This island has:
- no wharf or safe mooring
- no water supply
- no toilet
- no accommodation – the old hut on the island is not safe and is not available for overnight stays.
Nature and conservation
The island has a rocky shore and is long and thin, covered with pine trees, and has steep sides. It is about 400 m long and 20 m high, almost flat on top and is covered in deep loess soil. At its closest point, it's only 120 m from the mainland.
The island is popular with birds. Large numbers of Pied Shags nest and roost in the trees. White-faced heron, kingfisher, karoro (black -backed gull) and Canada Goose also nest on Horomaka Island. Riroriro (grey warbler) and Australasian Harrier (kahu) are frequent visitors. Also seen on the island are spotted shag, little shag, starling, blackbird and finches.
There is very little native vegetation left on the island. Apart from extensive patches of native iceplant and spinach, there is a scattering of Ngaio, Pohuehue, vines, ferns and grasses.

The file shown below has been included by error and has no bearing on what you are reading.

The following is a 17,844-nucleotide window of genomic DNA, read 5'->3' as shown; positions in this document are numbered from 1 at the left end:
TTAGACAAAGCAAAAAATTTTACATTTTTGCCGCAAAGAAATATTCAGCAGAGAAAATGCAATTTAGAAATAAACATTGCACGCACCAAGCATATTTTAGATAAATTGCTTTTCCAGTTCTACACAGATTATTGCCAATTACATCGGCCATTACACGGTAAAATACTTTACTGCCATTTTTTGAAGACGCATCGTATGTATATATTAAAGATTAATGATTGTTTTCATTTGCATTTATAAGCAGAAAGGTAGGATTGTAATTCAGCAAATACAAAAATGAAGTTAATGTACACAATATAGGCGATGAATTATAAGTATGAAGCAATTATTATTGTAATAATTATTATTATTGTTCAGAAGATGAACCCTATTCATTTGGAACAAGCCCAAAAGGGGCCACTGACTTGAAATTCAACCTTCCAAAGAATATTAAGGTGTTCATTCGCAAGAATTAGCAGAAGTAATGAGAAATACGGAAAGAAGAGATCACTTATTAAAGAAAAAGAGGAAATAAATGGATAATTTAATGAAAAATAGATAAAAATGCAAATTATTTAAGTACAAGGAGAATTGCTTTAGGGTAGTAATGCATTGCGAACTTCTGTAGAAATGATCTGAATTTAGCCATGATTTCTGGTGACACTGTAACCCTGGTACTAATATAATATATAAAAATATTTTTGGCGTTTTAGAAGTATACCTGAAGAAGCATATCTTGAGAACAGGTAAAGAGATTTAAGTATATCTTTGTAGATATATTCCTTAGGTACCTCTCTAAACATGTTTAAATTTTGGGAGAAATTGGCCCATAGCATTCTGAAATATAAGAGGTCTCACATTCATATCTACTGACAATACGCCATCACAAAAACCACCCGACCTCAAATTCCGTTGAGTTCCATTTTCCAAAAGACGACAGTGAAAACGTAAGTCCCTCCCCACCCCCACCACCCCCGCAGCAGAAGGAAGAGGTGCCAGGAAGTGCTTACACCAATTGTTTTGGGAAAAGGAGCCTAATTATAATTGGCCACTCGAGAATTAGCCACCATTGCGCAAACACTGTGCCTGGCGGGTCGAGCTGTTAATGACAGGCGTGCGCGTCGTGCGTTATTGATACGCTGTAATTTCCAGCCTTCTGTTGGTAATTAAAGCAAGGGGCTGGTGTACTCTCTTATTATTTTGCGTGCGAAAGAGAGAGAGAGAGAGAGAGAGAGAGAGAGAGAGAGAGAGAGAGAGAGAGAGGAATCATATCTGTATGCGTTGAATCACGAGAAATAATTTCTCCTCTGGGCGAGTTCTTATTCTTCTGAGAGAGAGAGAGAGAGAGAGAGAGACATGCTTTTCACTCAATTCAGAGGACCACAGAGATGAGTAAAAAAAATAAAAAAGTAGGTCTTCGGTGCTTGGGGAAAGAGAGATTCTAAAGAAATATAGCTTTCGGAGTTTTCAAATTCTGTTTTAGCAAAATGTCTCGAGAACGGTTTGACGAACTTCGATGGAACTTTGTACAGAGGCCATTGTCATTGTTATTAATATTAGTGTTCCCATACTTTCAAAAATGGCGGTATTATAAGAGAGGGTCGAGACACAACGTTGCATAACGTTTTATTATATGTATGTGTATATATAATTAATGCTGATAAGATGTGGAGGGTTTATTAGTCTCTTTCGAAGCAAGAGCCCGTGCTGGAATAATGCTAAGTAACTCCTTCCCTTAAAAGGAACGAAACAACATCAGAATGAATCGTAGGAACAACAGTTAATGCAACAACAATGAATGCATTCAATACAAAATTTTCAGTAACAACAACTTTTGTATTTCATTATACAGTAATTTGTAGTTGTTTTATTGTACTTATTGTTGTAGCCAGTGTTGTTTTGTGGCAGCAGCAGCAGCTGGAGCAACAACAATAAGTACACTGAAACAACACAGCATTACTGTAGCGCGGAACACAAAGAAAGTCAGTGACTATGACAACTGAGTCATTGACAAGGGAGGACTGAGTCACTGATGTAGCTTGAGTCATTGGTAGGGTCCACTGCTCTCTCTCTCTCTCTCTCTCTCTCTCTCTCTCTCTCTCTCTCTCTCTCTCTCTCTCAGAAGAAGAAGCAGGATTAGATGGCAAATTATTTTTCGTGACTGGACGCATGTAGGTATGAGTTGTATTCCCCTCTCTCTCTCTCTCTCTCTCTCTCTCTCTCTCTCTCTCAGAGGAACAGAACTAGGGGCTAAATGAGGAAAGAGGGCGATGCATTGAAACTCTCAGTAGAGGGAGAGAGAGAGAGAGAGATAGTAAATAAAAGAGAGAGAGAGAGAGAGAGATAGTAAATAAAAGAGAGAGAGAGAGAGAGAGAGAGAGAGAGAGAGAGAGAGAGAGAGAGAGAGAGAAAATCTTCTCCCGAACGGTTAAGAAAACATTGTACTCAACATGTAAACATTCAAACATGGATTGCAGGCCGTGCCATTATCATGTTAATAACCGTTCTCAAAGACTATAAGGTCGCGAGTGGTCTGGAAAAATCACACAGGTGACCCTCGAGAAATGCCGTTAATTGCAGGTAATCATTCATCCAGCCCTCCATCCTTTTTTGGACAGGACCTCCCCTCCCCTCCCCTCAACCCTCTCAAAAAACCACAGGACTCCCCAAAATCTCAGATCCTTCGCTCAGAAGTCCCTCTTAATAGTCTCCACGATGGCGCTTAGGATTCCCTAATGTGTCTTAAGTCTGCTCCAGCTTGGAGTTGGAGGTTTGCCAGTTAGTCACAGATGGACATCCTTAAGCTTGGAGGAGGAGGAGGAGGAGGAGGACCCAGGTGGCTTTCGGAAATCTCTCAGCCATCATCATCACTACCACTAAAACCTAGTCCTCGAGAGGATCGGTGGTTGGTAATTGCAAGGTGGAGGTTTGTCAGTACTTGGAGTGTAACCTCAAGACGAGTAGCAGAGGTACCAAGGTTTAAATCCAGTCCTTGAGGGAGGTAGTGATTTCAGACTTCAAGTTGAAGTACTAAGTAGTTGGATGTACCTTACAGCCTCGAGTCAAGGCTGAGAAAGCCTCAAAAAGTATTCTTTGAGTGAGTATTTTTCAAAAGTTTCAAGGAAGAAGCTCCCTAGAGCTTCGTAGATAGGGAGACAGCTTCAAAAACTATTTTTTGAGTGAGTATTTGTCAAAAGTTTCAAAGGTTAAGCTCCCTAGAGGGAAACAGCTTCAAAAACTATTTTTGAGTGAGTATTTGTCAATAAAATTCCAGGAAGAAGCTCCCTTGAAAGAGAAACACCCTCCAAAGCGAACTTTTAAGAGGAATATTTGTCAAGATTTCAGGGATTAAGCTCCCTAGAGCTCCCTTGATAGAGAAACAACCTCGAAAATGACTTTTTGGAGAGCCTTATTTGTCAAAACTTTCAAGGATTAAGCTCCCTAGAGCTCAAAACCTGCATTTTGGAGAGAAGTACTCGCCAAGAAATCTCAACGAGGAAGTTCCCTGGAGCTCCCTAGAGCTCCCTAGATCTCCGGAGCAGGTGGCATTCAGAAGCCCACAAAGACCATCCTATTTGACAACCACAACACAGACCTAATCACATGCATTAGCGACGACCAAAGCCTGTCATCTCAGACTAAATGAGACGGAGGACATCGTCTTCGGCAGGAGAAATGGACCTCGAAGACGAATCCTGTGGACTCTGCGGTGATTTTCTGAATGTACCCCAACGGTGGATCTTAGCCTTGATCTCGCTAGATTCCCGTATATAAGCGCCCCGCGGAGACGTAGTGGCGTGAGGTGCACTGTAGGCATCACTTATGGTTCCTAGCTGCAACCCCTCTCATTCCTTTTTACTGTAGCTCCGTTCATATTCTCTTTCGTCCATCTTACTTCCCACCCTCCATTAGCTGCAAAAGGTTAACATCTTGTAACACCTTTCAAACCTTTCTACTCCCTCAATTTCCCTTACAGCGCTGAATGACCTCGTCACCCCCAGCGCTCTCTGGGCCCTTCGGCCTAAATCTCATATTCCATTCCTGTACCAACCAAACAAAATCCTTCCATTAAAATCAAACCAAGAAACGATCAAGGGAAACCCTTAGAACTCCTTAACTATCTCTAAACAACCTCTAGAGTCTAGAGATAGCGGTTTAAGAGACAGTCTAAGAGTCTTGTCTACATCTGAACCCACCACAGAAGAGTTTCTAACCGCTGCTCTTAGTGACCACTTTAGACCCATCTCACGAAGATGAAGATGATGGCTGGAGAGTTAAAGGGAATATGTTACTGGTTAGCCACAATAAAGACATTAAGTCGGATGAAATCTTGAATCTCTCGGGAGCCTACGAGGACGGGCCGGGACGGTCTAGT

History and culture
Horomaka Island has a long history.
According to legend, this small, rocky island provides shelter for a giant octopus that lives beneath. This octopus guards the coastline between Banks Peninsula and the Marlborough Sounds.
The island can only be reached by boat. Puari is the closest settlement with the island just offshore.
The weather in the area can suddenly change. Be aware of the weather conditions at all times.
Know before you go
No open flames or open fires are allowed on this island due to fire risk.
If you find any archaeological sites or historic artefacts do not disturb them.
Do not eat on the island. This island is important to local Māori and to eat on this island denigrates the island's status.